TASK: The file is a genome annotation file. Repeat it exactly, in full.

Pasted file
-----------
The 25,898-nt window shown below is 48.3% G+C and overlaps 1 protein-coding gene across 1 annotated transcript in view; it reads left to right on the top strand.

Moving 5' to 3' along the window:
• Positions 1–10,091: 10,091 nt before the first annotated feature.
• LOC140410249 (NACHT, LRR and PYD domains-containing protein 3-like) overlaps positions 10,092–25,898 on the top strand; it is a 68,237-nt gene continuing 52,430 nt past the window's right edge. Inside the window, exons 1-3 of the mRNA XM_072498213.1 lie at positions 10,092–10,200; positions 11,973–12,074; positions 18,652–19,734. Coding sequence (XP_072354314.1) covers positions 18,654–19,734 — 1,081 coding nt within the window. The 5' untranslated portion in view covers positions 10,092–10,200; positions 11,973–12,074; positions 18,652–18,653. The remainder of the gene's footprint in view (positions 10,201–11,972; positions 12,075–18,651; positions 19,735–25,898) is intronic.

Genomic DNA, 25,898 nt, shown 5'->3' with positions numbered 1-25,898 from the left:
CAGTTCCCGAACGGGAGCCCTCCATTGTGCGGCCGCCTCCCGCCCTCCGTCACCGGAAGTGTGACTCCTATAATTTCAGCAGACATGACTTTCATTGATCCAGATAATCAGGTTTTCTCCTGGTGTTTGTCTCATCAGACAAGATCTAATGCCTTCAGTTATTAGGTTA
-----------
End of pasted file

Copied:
The 25,898-nt window shown below is 48.3% G+C and overlaps 1 protein-coding gene across 1 annotated transcript in view; it reads left to right on the top strand.

Moving 5' to 3' along the window:
• Positions 1–10,091: 10,091 nt before the first annotated feature.
• LOC140410249 (NACHT, LRR and PYD domains-containing protein 3-like) overlaps positions 10,092–25,898 on the top strand; it is a 68,237-nt gene continuing 52,430 nt past the window's right edge. Inside the window, exons 1-3 of the mRNA XM_072498213.1 lie at positions 10,092–10,200; positions 11,973–12,074; positions 18,652–19,734. Coding sequence (XP_072354314.1) covers positions 18,654–19,734 — 1,081 coding nt within the window. The 5' untranslated portion in view covers positions 10,092–10,200; positions 11,973–12,074; positions 18,652–18,653. The remainder of the gene's footprint in view (positions 10,201–11,972; positions 12,075–18,651; positions 19,735–25,898) is intronic.

Genomic DNA, 25,898 nt, shown 5'->3' with positions numbered 1-25,898 from the left:
CAGTTCCCGAACGGGAGCCCTCCATTGTGCGGCCGCCTCCCGCCCTCCGTCACCGGAAGTGTGACTCCTATAATTTCAGCAGACATGACTTTCATTGATCCAGATAATCAGGTTTTCTCCTGGTGTTTGTCTCATCAGACAAGATCTAATGCCTTCAGTTATTAGGTTA